My belief in the wide scope of family dramas drew me to see Hir in London’s Bush Theatre in 2017. I was surprised by such an innovative approach and felt it would be a great play to write about (particularly in the current global climate) in relation to necessary change. Hir is a subversive and radical take on the dysfunctional family drama. For one, it is a comedy on queer theory and gender fluidity in which potentially over-theorised concepts, which do not necessarily enhance the visibility and representation of transgender people, are brought to life in a chaotic family context.

All that should probably not be said or done, is eventually said or done. The play’s cathartic nature hinges on New York playwright Taylor Mac’s darkly playful approach to gender issues. Mac introduces the setting as ‘the kind of home that, no matter how hard you clean, will always seem dirty… a starter home that never really got started and can’t seem to end.’ Hir takes place in a ‘house built by a first-time builder in the early ‘70s’ during a particularly hot summer in rural California. The play begins with a homecoming: Isaac, a marine, returns to find the home he grew up in completely transformed.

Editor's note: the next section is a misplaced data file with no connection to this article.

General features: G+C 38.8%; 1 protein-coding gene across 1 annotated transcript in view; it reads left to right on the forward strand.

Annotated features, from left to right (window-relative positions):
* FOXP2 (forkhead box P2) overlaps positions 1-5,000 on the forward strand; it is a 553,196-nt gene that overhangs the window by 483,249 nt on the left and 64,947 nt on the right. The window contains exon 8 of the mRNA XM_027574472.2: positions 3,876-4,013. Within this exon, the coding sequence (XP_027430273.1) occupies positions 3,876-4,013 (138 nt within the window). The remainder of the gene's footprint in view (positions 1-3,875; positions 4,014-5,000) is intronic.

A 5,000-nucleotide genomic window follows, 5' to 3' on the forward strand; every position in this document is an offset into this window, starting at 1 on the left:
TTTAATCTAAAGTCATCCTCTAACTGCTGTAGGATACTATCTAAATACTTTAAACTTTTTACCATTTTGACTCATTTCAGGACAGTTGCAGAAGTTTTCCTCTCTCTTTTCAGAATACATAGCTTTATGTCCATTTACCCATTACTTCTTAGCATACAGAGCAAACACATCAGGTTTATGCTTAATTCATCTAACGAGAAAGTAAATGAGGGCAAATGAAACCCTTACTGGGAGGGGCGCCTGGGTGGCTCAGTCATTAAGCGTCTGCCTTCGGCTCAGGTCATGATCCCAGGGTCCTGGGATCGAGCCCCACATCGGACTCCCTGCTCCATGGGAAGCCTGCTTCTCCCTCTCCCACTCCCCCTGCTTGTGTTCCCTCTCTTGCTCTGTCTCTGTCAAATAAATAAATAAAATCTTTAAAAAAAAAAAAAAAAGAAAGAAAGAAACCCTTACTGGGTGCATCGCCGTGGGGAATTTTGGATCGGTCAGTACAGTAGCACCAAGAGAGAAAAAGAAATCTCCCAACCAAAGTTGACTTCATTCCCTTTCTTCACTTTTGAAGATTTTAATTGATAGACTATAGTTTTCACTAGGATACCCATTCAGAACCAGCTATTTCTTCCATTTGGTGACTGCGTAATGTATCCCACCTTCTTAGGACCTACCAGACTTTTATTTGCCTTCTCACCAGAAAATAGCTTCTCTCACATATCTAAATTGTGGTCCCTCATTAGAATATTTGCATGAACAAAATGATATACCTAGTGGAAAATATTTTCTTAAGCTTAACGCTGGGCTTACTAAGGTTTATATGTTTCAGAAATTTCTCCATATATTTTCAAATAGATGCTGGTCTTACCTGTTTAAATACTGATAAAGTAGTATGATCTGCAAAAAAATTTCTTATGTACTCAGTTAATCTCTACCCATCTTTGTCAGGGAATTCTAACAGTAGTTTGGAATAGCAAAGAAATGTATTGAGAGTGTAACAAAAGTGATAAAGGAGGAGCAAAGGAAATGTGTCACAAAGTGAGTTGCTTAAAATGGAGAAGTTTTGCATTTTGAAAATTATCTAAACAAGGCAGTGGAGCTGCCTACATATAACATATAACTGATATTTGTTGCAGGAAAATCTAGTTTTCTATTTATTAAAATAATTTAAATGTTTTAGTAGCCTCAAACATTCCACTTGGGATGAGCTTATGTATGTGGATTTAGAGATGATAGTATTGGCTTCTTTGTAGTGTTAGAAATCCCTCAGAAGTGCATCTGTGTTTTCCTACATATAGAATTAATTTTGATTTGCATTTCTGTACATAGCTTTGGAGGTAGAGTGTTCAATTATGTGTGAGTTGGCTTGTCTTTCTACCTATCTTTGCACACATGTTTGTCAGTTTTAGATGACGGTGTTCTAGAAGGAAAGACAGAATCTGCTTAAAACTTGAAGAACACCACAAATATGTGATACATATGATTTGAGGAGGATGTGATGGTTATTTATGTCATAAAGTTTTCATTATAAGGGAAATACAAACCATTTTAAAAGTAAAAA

While Isaac’s sibling Maxine now identifies as ‘hir’ and is injecting testosterone, the home’s previously abusive patriarch is being fed oestrogen and dressed as a woman by Paige (the mother). Paige’s actions reflect her rejection of subjugation by a violent masculine force; she refuses to clean anything (so the house is an absolute tip). In the opening scene, Paige wastes no time in shocking her son Isaac, as soon as he returns, with her repudiation of gender norms, roles and social practices. Full of joyful rage, she proclaims: ‘We’re getting rid of things and stopped caring’.

Hir is a striking family tragicomedy.

Image credit: David Hubelbank/Montclair Film.


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